In the wake of Charlottesville, and the ensuing protests afterwards, your social media feed has probably been full of debates about whether Neo-Nazis, White Supremacists, and the Alt-Right who applied for a permit in Charlottesville had a right to demonstrate, regardless of the message they were trying to send or the body armor they donned while doing so. If you’ve exhausted yourself fighting with second cousins and high school classmates, take consolation that you are just one of many minds that have grappled with this question.
Free Speech is one of the five protected rights enshrined in our First Amendment, and is indeed one of the things that can make America a great place to live. However free speech is not a uniquely American idea. The Ancient Greeks are attributed with the original creation of free speech – it is the foundation of democracy and gives us intellectual and social space to push the questions surrounding our existential meaning. Clever as they were, they also had problems with its boundaries. Socrates, a philosopher famous for a quote taken during his testimony, “an unexamined life is not worth living”, was sentenced to death for making fun of the king.
Freedom of speech has also been enshrined in International Law. Both the Universal Declaration of Human Rights and the International Covenant on Civil and Political Rights lay out the importance of individuals being able to express, share, and receive information and opinions freely. Many other countries have free speech worked into their domestic law. Many of these laws tend to guarantee the same right to free expression that we get in America. Some go so far as to outlaw things like Holocaust Denial or speech aimed at limiting other people’s rights.
In America, we have relatively permissive freedom of speech rules shaped by the Supreme Court, including the protection of hate speech. Terminiello v. Chicago (1949) and Brandenburg v. Ohio (1969) both spoke to the way in which America really values the language of the Constitution. The court faced discriminatory language and language critical of the government, respectively, with the precedent that there is no room for policing the language of others so long as it doesn’t present a clear and imminent danger to others.
Speaking specifically to swastikas, the SCOTUS ruled “A community need not wait to be subverted by street riots and storm troopers; but, also, it cannot, by its policemen or commissioners, suppress a speaker, in prior restraint, on the basis of news reports, hysteria, or inference that what he did yesterday, he will do today” in the National Socialist Party v. The Village of Skokie (1977).
They additionally reason that allowing the government to make decisions about what is or isn’t offensive is tricky, as people could be subject to mob rule, i.e. people in a city or a neighborhood could just as easily revert to bigoted ideas about who should be allowed to express themselves in the community. Ironically, because of the precedent it would set to outlaw a specific opinion or perspective, it is in defense of marginalized people that hate speech continues to be protected.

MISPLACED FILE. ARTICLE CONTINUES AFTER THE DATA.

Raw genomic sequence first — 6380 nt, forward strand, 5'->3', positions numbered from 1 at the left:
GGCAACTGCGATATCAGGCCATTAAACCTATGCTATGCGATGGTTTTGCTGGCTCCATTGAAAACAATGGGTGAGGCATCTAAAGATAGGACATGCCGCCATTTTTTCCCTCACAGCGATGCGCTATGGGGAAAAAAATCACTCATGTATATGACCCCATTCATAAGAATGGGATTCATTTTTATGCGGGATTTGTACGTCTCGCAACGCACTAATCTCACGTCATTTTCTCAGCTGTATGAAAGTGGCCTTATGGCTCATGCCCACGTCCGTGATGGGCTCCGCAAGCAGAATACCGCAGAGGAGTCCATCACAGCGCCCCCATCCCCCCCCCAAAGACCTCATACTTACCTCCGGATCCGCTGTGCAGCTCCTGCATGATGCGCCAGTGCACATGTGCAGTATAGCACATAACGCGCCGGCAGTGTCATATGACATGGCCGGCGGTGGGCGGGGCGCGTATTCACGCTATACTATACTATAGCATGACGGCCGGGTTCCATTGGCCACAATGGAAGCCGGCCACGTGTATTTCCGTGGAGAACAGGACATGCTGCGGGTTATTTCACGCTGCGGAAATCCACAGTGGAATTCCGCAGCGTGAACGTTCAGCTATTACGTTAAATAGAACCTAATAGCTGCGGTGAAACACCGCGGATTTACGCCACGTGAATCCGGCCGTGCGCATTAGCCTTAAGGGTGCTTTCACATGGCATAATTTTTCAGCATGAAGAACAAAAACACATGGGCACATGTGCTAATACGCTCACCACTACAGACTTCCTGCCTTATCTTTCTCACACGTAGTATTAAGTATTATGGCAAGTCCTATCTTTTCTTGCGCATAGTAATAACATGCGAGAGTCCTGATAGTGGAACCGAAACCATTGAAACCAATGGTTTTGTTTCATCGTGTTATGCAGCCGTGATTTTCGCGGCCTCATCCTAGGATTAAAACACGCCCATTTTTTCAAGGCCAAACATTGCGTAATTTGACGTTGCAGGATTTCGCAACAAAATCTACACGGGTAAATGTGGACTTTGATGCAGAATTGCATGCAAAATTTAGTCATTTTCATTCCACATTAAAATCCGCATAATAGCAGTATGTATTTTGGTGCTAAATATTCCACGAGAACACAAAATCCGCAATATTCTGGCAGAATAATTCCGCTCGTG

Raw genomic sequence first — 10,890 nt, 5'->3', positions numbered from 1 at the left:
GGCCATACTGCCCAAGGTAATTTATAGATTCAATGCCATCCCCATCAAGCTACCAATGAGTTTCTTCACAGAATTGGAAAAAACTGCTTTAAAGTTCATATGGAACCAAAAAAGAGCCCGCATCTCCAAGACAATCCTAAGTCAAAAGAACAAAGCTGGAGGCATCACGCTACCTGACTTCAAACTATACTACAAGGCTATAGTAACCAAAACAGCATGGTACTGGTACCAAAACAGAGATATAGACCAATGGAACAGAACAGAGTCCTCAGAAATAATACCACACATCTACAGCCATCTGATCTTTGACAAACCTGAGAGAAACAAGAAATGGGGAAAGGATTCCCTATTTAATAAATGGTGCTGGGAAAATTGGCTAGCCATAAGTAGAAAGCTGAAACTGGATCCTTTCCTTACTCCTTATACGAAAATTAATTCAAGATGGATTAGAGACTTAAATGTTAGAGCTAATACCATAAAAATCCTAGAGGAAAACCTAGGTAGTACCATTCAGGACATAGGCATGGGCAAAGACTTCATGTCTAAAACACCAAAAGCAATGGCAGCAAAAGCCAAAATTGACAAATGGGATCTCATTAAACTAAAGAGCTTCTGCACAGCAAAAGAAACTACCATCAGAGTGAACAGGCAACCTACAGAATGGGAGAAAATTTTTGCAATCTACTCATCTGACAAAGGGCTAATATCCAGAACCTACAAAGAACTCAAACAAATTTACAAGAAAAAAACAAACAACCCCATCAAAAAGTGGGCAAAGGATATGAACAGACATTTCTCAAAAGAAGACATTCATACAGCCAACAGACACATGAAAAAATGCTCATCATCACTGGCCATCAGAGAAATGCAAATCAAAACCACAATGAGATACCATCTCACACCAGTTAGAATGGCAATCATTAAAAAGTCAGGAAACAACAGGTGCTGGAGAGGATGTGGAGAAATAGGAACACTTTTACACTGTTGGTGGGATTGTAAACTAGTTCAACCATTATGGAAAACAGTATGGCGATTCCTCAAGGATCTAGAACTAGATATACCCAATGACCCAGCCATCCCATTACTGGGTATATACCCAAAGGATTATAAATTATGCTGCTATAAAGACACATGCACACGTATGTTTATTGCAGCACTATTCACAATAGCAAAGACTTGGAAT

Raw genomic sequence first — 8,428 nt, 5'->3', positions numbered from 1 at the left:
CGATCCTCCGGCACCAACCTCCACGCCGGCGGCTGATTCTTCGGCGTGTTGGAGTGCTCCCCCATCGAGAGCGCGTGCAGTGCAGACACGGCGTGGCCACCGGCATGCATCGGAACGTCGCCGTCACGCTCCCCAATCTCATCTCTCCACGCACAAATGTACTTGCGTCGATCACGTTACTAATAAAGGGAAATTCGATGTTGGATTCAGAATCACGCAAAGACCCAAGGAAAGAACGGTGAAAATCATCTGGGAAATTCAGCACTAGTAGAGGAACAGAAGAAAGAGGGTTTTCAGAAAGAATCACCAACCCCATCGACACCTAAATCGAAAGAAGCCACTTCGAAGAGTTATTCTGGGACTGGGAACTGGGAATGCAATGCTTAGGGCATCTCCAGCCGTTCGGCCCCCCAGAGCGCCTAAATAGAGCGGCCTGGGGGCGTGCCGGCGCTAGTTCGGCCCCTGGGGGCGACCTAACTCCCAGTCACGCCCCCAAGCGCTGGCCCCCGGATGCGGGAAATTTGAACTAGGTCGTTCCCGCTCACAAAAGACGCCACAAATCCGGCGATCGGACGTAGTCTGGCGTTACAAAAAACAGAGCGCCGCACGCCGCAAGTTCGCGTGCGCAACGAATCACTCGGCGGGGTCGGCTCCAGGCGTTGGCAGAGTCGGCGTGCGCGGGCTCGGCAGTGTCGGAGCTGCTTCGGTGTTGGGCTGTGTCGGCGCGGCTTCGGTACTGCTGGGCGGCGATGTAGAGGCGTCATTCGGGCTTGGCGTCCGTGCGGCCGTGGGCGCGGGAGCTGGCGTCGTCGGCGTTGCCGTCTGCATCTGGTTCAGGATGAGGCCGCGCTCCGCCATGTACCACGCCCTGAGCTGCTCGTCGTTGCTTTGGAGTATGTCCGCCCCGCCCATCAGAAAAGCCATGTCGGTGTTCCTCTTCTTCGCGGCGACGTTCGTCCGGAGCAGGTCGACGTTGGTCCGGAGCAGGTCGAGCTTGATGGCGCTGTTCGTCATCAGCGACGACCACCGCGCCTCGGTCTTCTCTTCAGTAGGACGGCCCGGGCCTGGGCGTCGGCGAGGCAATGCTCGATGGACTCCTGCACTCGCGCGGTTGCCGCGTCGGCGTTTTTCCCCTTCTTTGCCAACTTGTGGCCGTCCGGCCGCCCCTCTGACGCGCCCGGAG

Defending hate speech under the cloak for free speech is not to say that free speech is speech free from consequences. As a result of the Charlottesville rally, a large number of people who were identified as members of ‘the Alt-Right’ have lost their jobs, been publicly disowned by their family, and ousted from their communities. To the unlikely few upset by this, breathe easy knowing that a reporter lost her job in 2011 by participating in a Washington D.C. ‘Occupy’ protest.
An interesting concept when trying to dissect the debate is the Paradox of Tolerance. Philosopher Karl Popper suggests that maintaining a tolerant society is not contingent upon extending that tolerance to people who perpetuate intolerance. In fact it is necessary for the survival of a tolerant society that we “not […] tolerate the intolerant. We should claim that any movement preaching intolerance places itself outside the law, and we should consider incitement to intolerance and persecution as criminal, in the same way as we should consider incitement to murder, or to kidnapping, or to the revival of the slave trade, as criminal.”
From this author’s perspective: unfortunately, Karl Popper isn’t in congress.
Long story short: Yes, in the United States, hate speech is protected speech unless it puts a person’s life in imminent danger. While there is clearly an argument to be made that the historical context of Nazi propaganda presents a message of danger, the images or speech itself is not tantamount to the genocide they advocate. Whether hate speech deserves to be protected is still a contentious issue, regardless of partisan affiliation, and great minds alike have advocated for either position.
Check out the video from PBS below for more insight!
If you would like to learn more about your rights or believe that you have been discriminated against please visit the Civil Rights Justice Center located at 2150 N. 107th Street in Seattle Washington or visit our website at civilrightsjusticecenter.com